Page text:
Posting on that Mother Jones article about the foster care system and tracking the experiences of Kenneth Jones, the child the story followed, reminded me of another story of another queer youth that hit the news this week.
You probably saw that a transgender athlete named Kye Allum is going to continue for GW’s women’s bb team even as he has announced his transition to the gender he identifies as, a young man. And the GW team and coach are supporting him all along the way. I read his story in Outsports earlier this week where he spoke in depth with the interviewer about his gender transition over the past few years.
In high school, Allums met other people who acted and dressed like him: They were lesbians. For the next few years Allums identified as lesbian, finally fitting into a group that he could define. As he progressed deep into his teens, despite their similar dress and manner, he realized he just didn’t fit with the lesbians at his school either.
It was a text message from his mother during his freshman year at George Washington that flipped the switch. They were in a fierce texting battle when his mother wrote, “Who do you think you are, young lady?” The answer was suddenly crystal clear to him: He wasn’t a young lady at all.
Having just read the MJ article I found myself comparing Kye’s experience of his queer body to the one at the close of the Mother Jones article discussed in the post below. The young man featured in the foster care article, Kenneth Jones, tells a tale of years of homophobic and gendered bullying, attacks, assaults, and horrifying violence. His story includes a school system that pulled him out of classes because they ‘couldn’t protect him,’ case workers who couldn’t find a home for him where he was safe from attacks for being gay or attacks for the way he embodied his maleness, and an extended family who all attacked him for his sexuality and gender presentation and ultimatley threw him away.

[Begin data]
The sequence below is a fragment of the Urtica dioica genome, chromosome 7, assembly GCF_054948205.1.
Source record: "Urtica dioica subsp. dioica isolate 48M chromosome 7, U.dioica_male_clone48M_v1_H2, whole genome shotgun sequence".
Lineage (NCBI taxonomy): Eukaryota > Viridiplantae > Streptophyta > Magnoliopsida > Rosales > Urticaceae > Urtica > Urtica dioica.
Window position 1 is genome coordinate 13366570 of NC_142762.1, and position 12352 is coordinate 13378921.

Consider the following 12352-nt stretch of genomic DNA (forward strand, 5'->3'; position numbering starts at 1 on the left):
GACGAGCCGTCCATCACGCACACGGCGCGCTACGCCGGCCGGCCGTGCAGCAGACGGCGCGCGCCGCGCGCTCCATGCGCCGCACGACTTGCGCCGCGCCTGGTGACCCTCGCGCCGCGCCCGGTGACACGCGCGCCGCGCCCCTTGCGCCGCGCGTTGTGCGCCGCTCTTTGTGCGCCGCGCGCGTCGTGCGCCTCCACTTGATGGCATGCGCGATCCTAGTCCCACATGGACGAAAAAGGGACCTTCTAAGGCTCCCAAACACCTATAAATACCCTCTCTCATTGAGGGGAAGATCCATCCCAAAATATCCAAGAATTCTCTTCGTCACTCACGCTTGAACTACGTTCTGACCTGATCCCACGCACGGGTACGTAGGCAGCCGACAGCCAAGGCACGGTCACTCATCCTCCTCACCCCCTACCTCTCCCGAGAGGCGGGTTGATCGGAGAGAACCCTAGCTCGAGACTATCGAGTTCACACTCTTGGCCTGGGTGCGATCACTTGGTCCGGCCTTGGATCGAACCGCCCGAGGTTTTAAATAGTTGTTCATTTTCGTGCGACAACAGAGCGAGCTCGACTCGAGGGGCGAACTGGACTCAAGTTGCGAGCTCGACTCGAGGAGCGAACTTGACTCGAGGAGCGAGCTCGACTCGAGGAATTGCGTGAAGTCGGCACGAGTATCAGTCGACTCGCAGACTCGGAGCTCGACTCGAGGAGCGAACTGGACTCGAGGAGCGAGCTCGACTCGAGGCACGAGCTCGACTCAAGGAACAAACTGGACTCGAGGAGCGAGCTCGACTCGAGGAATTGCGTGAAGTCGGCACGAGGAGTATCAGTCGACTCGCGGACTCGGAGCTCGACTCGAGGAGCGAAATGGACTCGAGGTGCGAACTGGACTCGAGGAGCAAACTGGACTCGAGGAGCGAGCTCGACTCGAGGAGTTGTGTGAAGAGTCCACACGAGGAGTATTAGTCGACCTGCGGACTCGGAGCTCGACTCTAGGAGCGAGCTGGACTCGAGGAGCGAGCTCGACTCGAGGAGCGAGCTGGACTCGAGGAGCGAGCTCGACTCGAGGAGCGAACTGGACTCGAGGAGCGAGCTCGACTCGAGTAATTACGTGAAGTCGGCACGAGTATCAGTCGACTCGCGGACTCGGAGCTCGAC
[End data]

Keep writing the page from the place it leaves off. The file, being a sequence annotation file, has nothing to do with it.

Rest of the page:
At the close of the article Kenneth suggests that he has finally decided to transition to the female gender to save his own life.
When the social workers finally moved him into an independent-living facility, Kenneth was relieved. Having his own space meant he could hide out from the other system kids who were “throwing shade”—tormenting him. He couldn’t hide in his room forever, though. After the New Year, he settled on the solution—a sex change. He’d been considering it for a year and had enrolled in the required counseling sessions at a local clinic, but only now could he articulate his reason for wanting to reboot his identity: He would be safer as a woman. “I’m getting really tired,” Kenneth explains. “I don’t have no other options left.”
I have no grand theorizing to do here, I just couldn’t help but be compelled by Kenneth’s hopes to end the violence in his life by transitioning to a gender that he hopes will make people around him more comfortable. Even as Kye is now facing a media hype about transitioning and the open hostility of those who question his humanity along with his ‘right’ to make his own decisions about his body and gender.